There are two avenues for CodeNewbies:  One is that you learn to code and you put together a portfolio of sites and apps that you have built during your training. This demonstrates to employers that you have the competency to code and to build websites and applications.

The other avenue is that you learn to code and then you market your services to clients looking for what you offer.

For the former, a list of portfolio “projects” will suffice. For the latter it will not.

Real-Life Examples

A person considering your services wants to see real-life examples of your work, examples that shows them you are capable of taking a project from start to finish, that you are able to meet their requests, and that you can deliver technically what is being asked of you.

Demo sites that you have built for yourself will only take you so far in the world of freelance.

Sure you can get jobs, but it is my opinion that you will be limited in a number of ways (possibly another post on this).

If you have people lined up waiting and demanding your services from the outset, then by all means charge them and proceed.

Otherwise, I think it wise to do a little work for free….I’d say three free jobs up front, and here are three reasons why:

  1. A WIN-WIN FOR BOTH OF YOU

    Because you are doing a service for free, you should maximize the benefits you receive from it. Of course the client is getting a DEAL. But in return, make sure that he or she knows UP FRONT that you desire (if they are satisfied with your work, of course) a 2-3 sentence testimonial that you can place on your site.

    Also let them know that you will be adding their site and case study to your portfolio. Go ahead and ask them to rate your business on Facebook or Google. With the deal that they are getting, the ball is in your court to request these things.

    Clients considering your services down the road will look to see that others are satisfied with your work. They want to see that you can successfully handle their project. With your offering to work for free, make sure that you get all the benefits you can in return.

  2. PATIENCE AND LEARNING

    You will look back and cringe at how you implemented your first job. But this is a good thing. With each project, you learn new ways to speed things up in the future. You learn better organizational skills, better communication methods, etc.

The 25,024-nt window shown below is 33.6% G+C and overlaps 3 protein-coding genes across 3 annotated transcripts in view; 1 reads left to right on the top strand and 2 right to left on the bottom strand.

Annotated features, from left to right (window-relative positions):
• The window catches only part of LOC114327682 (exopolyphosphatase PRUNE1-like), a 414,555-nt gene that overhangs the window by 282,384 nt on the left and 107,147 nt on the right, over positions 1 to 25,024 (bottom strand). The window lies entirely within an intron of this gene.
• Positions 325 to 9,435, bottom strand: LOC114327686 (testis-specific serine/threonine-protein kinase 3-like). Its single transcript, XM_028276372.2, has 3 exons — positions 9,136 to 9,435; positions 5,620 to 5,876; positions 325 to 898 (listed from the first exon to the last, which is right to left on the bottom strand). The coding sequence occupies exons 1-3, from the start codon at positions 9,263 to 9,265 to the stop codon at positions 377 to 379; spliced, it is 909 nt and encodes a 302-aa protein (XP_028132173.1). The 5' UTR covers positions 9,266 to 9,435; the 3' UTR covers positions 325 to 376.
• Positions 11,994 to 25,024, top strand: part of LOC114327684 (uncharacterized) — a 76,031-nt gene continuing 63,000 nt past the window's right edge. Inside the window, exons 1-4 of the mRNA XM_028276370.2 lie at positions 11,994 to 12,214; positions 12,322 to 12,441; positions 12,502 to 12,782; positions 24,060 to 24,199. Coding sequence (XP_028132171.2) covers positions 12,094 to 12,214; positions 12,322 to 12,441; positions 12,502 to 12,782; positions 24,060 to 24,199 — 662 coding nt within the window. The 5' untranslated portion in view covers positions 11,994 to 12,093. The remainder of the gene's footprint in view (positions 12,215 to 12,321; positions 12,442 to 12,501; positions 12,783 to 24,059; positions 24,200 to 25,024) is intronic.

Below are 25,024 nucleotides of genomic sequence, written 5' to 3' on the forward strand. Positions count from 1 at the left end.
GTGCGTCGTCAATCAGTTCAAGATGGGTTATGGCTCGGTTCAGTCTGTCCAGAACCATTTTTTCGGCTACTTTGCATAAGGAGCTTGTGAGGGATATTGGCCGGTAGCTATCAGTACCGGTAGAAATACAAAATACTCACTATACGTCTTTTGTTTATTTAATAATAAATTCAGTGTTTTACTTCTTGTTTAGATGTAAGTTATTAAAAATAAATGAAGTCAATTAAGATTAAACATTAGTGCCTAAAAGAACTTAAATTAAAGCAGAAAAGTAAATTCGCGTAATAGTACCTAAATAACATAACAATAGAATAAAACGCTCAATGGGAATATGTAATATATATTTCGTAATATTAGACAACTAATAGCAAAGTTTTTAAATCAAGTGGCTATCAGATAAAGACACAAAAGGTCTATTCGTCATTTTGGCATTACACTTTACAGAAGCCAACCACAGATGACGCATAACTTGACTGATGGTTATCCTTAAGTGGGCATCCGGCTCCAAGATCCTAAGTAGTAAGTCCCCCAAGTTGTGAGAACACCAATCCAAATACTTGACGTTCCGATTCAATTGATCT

When taking on your first or second client you may be prepared technically, but you may not come out as strong in regards to business, communication, finances, deadlines, etc.

    These are golden experiences up front by which you can be better equipped when people actually begin paying you.

  3. CONNECTIONS

    Freelancing is all about connections. Think about it: You will have three clients from the outset who know and are pleased with your services. If they have a problem down the road or need more work done, and you have given them your business card/info, they are likely to come back to you.

    Also, make sure they know that you are open for business and to refer you to any others looking for the services you offer. Perhaps they are willing to place a few of your business cards on their reception desk.?.?

CONCLUSION

If you are looking to freelance you will need to demonstrate not only your technical skills, but your soft skills. Doing a little work for free up front can only help you. Having three “real-life” examples in your portfolio will go a long way in convincing a potential client of your abilities.

In addition, you will be more confidently able to ask for your specific hourly or fixed price, able to state what you do and do not offer, and will have a better understanding of your workflow to move ahead successfully.

Need some ideas on how to find clients? Here is a brief post on how I got my first two freelance gigs

Travis Rodgers

Buy Me a Coffee at ko-fi.com

Hi, I'm the Travis in Travis.Media. I'm a self-taught software developer, blogger, and YouTuber, sharing everything I'm learning along the way.

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